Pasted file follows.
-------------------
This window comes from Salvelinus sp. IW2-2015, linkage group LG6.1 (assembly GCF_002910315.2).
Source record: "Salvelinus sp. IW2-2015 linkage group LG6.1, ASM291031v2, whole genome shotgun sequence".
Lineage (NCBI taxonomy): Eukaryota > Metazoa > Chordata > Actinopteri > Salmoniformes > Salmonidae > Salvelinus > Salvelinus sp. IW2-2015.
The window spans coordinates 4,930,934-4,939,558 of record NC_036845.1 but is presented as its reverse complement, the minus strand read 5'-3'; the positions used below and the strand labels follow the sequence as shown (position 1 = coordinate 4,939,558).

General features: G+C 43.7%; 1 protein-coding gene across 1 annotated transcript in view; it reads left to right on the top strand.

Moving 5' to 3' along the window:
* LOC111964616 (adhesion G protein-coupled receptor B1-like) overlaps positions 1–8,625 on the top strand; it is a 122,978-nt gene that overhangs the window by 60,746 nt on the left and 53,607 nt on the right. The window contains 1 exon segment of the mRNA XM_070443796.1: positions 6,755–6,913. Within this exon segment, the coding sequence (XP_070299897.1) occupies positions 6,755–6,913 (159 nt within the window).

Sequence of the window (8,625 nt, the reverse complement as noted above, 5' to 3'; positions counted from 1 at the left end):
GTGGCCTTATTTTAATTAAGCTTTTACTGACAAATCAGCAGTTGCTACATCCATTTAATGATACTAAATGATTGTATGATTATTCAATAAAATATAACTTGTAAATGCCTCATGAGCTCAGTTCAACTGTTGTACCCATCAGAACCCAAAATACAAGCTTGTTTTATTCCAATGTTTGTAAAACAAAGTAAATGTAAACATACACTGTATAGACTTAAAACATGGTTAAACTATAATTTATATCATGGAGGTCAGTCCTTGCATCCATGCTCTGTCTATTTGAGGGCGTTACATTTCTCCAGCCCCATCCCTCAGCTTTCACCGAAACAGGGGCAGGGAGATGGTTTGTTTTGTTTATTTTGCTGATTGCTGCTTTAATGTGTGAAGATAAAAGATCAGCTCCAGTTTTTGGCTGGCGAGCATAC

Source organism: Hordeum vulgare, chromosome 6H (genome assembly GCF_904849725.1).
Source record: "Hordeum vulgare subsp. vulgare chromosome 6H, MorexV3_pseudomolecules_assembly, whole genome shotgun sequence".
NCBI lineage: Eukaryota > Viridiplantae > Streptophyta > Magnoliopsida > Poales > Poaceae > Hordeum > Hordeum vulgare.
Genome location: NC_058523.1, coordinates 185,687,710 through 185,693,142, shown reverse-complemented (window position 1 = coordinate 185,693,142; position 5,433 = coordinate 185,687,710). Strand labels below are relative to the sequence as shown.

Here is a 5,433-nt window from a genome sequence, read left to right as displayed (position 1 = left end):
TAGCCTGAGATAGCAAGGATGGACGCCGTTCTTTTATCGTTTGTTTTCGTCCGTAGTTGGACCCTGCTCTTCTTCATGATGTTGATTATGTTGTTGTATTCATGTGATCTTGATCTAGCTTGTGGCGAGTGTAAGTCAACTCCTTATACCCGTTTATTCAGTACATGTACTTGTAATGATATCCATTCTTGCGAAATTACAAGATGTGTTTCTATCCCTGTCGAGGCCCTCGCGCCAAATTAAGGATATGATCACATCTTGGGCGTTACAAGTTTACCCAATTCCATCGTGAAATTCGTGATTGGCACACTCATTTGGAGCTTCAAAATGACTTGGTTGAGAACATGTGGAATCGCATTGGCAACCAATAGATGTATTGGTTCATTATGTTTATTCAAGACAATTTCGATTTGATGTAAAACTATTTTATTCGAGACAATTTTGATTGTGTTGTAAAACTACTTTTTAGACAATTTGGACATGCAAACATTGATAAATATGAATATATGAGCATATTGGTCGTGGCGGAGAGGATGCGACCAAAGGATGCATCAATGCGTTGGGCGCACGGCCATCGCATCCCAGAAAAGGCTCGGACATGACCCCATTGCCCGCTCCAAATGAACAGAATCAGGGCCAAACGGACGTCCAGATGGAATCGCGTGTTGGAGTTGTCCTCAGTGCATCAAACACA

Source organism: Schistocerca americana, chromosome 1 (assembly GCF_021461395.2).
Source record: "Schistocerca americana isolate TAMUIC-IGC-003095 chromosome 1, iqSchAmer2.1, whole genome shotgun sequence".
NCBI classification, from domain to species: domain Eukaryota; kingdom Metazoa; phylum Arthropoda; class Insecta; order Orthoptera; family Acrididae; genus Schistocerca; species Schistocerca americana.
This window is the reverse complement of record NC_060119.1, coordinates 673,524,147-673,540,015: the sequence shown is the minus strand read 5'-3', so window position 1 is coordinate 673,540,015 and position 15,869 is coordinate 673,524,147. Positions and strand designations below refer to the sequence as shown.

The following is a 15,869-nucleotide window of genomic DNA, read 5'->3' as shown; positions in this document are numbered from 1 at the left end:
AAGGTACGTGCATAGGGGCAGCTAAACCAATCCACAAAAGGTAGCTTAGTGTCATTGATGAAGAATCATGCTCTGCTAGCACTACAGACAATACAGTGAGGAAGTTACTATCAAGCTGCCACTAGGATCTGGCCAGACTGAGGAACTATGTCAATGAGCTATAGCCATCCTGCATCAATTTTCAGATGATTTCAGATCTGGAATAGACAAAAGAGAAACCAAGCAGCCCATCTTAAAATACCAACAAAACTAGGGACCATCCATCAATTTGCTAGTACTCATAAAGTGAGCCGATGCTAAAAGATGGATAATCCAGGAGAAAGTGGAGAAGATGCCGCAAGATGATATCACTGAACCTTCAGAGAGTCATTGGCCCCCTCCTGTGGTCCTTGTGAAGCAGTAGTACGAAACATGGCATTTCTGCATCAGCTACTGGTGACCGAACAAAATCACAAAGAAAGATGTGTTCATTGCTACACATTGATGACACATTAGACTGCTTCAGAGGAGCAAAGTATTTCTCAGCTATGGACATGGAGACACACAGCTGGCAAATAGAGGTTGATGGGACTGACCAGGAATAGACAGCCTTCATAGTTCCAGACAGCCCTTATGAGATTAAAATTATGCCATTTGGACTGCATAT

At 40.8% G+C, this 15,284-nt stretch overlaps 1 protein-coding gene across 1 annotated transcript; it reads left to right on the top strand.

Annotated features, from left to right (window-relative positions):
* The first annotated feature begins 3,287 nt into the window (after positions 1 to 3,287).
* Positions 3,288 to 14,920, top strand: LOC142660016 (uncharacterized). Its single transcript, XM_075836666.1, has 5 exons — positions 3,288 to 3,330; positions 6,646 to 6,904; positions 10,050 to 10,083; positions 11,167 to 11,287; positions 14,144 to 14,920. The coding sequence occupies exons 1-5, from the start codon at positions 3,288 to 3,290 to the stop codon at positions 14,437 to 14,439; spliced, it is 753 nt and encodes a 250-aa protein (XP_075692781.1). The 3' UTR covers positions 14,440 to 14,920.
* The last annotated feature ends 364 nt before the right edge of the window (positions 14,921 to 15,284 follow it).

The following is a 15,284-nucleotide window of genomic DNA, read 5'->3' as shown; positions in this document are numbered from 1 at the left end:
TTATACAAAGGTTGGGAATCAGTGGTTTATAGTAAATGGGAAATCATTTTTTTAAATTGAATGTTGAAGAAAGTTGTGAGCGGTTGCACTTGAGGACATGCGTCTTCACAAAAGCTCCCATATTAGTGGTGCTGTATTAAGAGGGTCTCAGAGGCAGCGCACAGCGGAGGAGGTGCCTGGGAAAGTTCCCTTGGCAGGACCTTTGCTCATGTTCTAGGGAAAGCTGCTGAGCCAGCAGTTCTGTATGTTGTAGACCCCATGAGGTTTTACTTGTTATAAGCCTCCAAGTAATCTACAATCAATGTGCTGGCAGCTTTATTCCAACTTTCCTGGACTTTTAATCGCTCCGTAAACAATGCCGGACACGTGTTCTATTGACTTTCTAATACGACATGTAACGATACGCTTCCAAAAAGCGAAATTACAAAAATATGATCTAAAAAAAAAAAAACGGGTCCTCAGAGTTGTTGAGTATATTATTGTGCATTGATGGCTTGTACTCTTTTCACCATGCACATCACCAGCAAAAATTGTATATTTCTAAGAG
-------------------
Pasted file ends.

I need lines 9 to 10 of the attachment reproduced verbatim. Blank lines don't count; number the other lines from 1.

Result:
GTGGCCTTATTTTAATTAAGCTTTTACTGACAAATCAGCAGTTGCTACATCCATTTAATGATACTAAATGATTGTATGATTATTCAATAAAATATAACTTGTAAATGCCTCATGAGCTCAGTTCAACTGTTGTACCCATCAGAACCCAAAATACAAGCTTGTTTTATTCCAATGTTTGTAAAACAAAGTAAATGTAAACATACACTGTATAGACTTAAAACATGGTTAAACTATAATTTATATCATGGAGGTCAGTCCTTGCATCCATGCTCTGTCTATTTGAGGGCGTTACATTTCTCCAGCCCCATCCCTCAGCTTTCACCGAAACAGGGGCAGGGAGATGGTTTGTTTTGTTTATTTTGCTGATTGCTGCTTTAATGTGTGAAGATAAAAGATCAGCTCCAGTTTTTGGCTGGCGAGCATAC

Source organism: Hordeum vulgare, chromosome 6H (genome assembly GCF_904849725.1).